Posted: May 04, 2018||
Patios are emerging from the dark winter and wet spring looking worse for wear. Algae and moss are causing major slip hazards and weeds are emerging from every poorly mortared joint. But sorting them out can be easy and highly satisfying.
Wheelie bins are certainly not the most aesthetically pleasing (or the best smelling) of garden features, practical and invaluable though they are. Furthermore, if proper storage is neglected, wheelie bins can fall foul of a number of dangers.
Firstly, urban foxes and rats love nothing more than rummaging through bins on the hunt for an easy meal. This problem is exacerbated if you’ve forgotten to put the bins out one week, and they’re now overflowing with rubbish – not exactly the best way to endear yourself to the neighbours.
Secondly, drunken fools and silly students think nothing is funnier than kicking over an innocent wheelie bin, leaving its contents strewn across your driveway. This is no laughing matter when councils charge up to £20 for a replacement wheelie!
There, it’s over. All the happy activity and social whirl of family and friends, the hunt for AAAs and calls of ‘have you kept the receipt?’ have gone. Christmas is a distant memory and New Year’s Eve well, came and went.
And now it’s 2018 (just in case you’re recovering from the celebrations and hadn’t realised) and time to…tidy your shed. Of course, it is. It may be the Chinese year of the dog but that's no excuse to have a dog-eared or down trodden shed.
"A tidy shed is a tidy mind - and that starts today."
Sheds are always at risk of becoming dumping grounds for anything that won't fit in those bins - currently overflowing with turkey carcasses and sparkly wrapping paper - and gardening tools are always thrown
As winter’s frosty jaws bite deeper into the soft underbelly of autumn, now is the time to get your greenhouse sorted. No one wants tender plants to be savaged by the cold. Obviously.
Choose a relatively warm, dry day and get everything out of your greenhouse. Give all staging a wash down with soapy water including the glazing. Pay particular attention to the nooks and crannies or anywhere that bugs can overwinter. Let it all dry and then put your plants back in. Diseases will be reduced and light levels maximised.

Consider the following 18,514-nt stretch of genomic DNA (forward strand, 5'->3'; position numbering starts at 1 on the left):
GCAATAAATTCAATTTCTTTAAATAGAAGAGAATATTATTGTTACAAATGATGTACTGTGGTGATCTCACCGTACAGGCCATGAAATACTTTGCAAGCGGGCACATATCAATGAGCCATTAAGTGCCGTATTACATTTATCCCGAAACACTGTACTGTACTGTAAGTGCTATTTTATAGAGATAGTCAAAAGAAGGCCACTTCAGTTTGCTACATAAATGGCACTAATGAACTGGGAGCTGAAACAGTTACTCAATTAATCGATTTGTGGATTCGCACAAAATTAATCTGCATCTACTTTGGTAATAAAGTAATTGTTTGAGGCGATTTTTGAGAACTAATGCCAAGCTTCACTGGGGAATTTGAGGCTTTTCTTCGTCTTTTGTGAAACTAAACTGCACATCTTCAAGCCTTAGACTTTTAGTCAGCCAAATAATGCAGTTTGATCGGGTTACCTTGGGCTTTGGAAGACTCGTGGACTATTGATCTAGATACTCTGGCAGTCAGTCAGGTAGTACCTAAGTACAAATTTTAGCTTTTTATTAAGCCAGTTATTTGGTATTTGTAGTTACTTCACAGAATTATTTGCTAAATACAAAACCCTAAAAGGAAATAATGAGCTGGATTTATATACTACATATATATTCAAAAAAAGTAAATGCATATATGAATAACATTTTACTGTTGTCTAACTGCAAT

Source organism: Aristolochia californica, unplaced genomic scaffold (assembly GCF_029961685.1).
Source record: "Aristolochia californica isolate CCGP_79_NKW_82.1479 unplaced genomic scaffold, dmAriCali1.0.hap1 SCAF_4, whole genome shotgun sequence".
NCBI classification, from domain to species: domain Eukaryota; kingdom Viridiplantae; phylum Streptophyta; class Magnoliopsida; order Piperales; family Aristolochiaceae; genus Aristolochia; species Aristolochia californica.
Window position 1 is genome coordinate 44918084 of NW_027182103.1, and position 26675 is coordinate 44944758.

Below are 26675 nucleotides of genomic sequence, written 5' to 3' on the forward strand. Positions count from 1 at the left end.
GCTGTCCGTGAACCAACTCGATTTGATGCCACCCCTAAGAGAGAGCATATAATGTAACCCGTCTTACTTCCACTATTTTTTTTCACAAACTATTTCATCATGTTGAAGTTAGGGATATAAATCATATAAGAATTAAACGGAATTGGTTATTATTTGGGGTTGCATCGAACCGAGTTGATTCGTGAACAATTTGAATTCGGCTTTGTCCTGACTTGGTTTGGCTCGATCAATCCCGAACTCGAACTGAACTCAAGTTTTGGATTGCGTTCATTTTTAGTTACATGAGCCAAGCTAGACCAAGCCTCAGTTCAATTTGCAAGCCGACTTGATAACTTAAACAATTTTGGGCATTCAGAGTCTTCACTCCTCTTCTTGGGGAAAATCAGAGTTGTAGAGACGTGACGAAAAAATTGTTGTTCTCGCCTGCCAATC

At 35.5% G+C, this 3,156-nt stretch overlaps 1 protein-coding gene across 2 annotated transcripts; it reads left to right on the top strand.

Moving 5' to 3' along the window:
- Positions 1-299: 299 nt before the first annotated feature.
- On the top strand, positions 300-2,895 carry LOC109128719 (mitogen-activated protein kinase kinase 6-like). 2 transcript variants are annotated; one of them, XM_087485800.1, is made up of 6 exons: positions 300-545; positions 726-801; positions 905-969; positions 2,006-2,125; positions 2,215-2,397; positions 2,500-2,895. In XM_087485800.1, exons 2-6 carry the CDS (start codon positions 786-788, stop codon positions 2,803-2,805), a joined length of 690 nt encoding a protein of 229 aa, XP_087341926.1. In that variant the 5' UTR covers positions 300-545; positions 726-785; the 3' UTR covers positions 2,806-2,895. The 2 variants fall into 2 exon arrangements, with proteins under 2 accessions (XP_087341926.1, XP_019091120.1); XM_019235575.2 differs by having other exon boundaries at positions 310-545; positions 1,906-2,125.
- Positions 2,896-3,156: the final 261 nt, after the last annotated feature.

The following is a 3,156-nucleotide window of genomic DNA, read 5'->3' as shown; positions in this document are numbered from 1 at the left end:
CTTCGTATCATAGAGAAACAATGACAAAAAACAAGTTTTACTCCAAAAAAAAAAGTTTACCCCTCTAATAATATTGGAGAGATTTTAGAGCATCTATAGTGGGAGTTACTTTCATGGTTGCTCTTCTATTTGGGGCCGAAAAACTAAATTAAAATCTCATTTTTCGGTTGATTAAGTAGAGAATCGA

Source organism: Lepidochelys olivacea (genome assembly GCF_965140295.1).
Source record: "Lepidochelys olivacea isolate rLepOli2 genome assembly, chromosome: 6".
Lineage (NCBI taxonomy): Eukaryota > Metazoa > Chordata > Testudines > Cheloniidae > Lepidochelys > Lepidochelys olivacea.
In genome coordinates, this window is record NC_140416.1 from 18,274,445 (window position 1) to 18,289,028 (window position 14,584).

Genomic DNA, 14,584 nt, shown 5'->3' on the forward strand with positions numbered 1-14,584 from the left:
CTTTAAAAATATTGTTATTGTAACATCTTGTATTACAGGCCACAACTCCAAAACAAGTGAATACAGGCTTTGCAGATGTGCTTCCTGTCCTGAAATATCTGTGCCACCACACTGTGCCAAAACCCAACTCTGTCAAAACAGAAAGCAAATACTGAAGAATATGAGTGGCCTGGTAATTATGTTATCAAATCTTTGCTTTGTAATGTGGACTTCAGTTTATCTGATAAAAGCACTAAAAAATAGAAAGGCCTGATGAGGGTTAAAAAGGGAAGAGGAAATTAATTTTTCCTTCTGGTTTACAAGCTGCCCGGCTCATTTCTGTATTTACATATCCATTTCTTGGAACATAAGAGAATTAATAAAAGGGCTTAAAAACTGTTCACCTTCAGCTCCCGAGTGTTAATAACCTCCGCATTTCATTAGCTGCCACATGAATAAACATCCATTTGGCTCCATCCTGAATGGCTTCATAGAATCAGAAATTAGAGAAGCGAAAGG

If you can, put all your plants together on the staging in one half of the greenhouse. Choose the half away from the door. You can then put up a curtain of bubble plastic at this halfway point, in effect halving the length of your greenhouse. This will help in keeping heating costs down and your plants snug.
The rest of your glazing can be insulated using bubble plastic. It’s easily fixed to both timber and metal framed greenhouses. The
Posted: June 23, 2017||
Quality garden tools are worth looking after. And that starts with careful and clever storage in a shed or garage. This not only keeps them and you safe from accidents, it also makes them easily accessible as and when you need them. Keeping tools tidy needn’t be an expensive project.
Reusing old coat hangers as tool-horses is a great way to reuse something that clogs up a wardrobe. Wire hangers are easily manipulated into hooks for tools. They are also easily secured to a wooden shed or garage. A few nails bashed into a wooden framework is one place to start when hanging up hand tools but actual tool hooks are also available. Screw them in place and hang up trowels, forks, spades and rakes.
Pieces of strong dowel can be fix
It is false economy to plonk a brand new shed directly on the soil. It is inevitable that the soil will move, causing the shed to tip, slope and slant. The door won't open or shut correctly and, if made of wood, water will ingress causing premature rotting. You need a shed base and it’s best to do it before your shed goes down.